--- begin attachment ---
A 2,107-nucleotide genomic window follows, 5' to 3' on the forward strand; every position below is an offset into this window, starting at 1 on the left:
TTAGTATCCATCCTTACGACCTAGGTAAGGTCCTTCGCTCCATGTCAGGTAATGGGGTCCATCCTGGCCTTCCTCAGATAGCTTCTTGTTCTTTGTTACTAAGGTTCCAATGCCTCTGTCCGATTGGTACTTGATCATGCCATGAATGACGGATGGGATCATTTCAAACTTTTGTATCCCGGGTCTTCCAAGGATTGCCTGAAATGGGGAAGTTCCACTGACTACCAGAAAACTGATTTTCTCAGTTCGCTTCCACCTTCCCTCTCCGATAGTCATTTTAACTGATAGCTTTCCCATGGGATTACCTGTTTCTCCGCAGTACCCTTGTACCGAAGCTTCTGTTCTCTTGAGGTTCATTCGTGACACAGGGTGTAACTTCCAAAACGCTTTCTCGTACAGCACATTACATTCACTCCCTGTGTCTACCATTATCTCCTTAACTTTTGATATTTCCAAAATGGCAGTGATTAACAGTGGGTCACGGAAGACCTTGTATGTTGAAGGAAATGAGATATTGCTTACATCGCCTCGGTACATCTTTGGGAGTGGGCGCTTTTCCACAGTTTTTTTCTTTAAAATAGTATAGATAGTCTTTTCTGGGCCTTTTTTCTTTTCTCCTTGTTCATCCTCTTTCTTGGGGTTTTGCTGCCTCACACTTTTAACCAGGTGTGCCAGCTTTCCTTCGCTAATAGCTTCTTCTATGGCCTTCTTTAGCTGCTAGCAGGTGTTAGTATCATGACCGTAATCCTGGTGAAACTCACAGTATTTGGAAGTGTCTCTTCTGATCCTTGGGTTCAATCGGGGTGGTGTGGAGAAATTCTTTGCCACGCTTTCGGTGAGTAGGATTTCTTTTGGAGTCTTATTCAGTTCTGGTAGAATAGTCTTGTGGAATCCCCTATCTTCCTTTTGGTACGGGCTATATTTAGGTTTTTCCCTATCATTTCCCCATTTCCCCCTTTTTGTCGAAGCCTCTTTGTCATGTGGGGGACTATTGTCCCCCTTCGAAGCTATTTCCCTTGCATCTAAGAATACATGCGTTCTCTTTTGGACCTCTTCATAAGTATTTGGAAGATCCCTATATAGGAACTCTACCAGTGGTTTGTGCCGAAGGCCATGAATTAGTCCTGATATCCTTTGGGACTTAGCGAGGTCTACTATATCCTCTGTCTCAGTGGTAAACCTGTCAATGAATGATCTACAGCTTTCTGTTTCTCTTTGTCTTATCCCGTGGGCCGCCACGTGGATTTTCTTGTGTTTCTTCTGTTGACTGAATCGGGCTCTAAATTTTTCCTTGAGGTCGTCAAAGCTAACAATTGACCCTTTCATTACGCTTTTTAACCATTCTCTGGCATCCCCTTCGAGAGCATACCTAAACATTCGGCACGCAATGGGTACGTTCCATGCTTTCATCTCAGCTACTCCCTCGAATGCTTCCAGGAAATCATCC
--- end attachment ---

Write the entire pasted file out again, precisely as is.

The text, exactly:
A 2,107-nucleotide genomic window follows, 5' to 3' on the forward strand; every position below is an offset into this window, starting at 1 on the left:
TTAGTATCCATCCTTACGACCTAGGTAAGGTCCTTCGCTCCATGTCAGGTAATGGGGTCCATCCTGGCCTTCCTCAGATAGCTTCTTGTTCTTTGTTACTAAGGTTCCAATGCCTCTGTCCGATTGGTACTTGATCATGCCATGAATGACGGATGGGATCATTTCAAACTTTTGTATCCCGGGTCTTCCAAGGATTGCCTGAAATGGGGAAGTTCCACTGACTACCAGAAAACTGATTTTCTCAGTTCGCTTCCACCTTCCCTCTCCGATAGTCATTTTAACTGATAGCTTTCCCATGGGATTACCTGTTTCTCCGCAGTACCCTTGTACCGAAGCTTCTGTTCTCTTGAGGTTCATTCGTGACACAGGGTGTAACTTCCAAAACGCTTTCTCGTACAGCACATTACATTCACTCCCTGTGTCTACCATTATCTCCTTAACTTTTGATATTTCCAAAATGGCAGTGATTAACAGTGGGTCACGGAAGACCTTGTATGTTGAAGGAAATGAGATATTGCTTACATCGCCTCGGTACATCTTTGGGAGTGGGCGCTTTTCCACAGTTTTTTTCTTTAAAATAGTATAGATAGTCTTTTCTGGGCCTTTTTTCTTTTCTCCTTGTTCATCCTCTTTCTTGGGGTTTTGCTGCCTCACACTTTTAACCAGGTGTGCCAGCTTTCCTTCGCTAATAGCTTCTTCTATGGCCTTCTTTAGCTGCTAGCAGGTGTTAGTATCATGACCGTAATCCTGGTGAAACTCACAGTATTTGGAAGTGTCTCTTCTGATCCTTGGGTTCAATCGGGGTGGTGTGGAGAAATTCTTTGCCACGCTTTCGGTGAGTAGGATTTCTTTTGGAGTCTTATTCAGTTCTGGTAGAATAGTCTTGTGGAATCCCCTATCTTCCTTTTGGTACGGGCTATATTTAGGTTTTTCCCTATCATTTCCCCATTTCCCCCTTTTTGTCGAAGCCTCTTTGTCATGTGGGGGACTATTGTCCCCCTTCGAAGCTATTTCCCTTGCATCTAAGAATACATGCGTTCTCTTTTGGACCTCTTCATAAGTATTTGGAAGATCCCTATATAGGAACTCTACCAGTGGTTTGTGCCGAAGGCCATGAATTAGTCCTGATATCCTTTGGGACTTAGCGAGGTCTACTATATCCTCTGTCTCAGTGGTAAACCTGTCAATGAATGATCTACAGCTTTCTGTTTCTCTTTGTCTTATCCCGTGGGCCGCCACGTGGATTTTCTTGTGTTTCTTCTGTTGACTGAATCGGGCTCTAAATTTTTCCTTGAGGTCGTCAAAGCTAACAATTGACCCTTTCATTACGCTTTTTAACCATTCTCTGGCATCCCCTTCGAGAGCATACCTAAACATTCGGCACGCAATGGGTACGTTCCATGCTTTCATCTCAGCTACTCCCTCGAATGCTTCCAGGAAATCATCC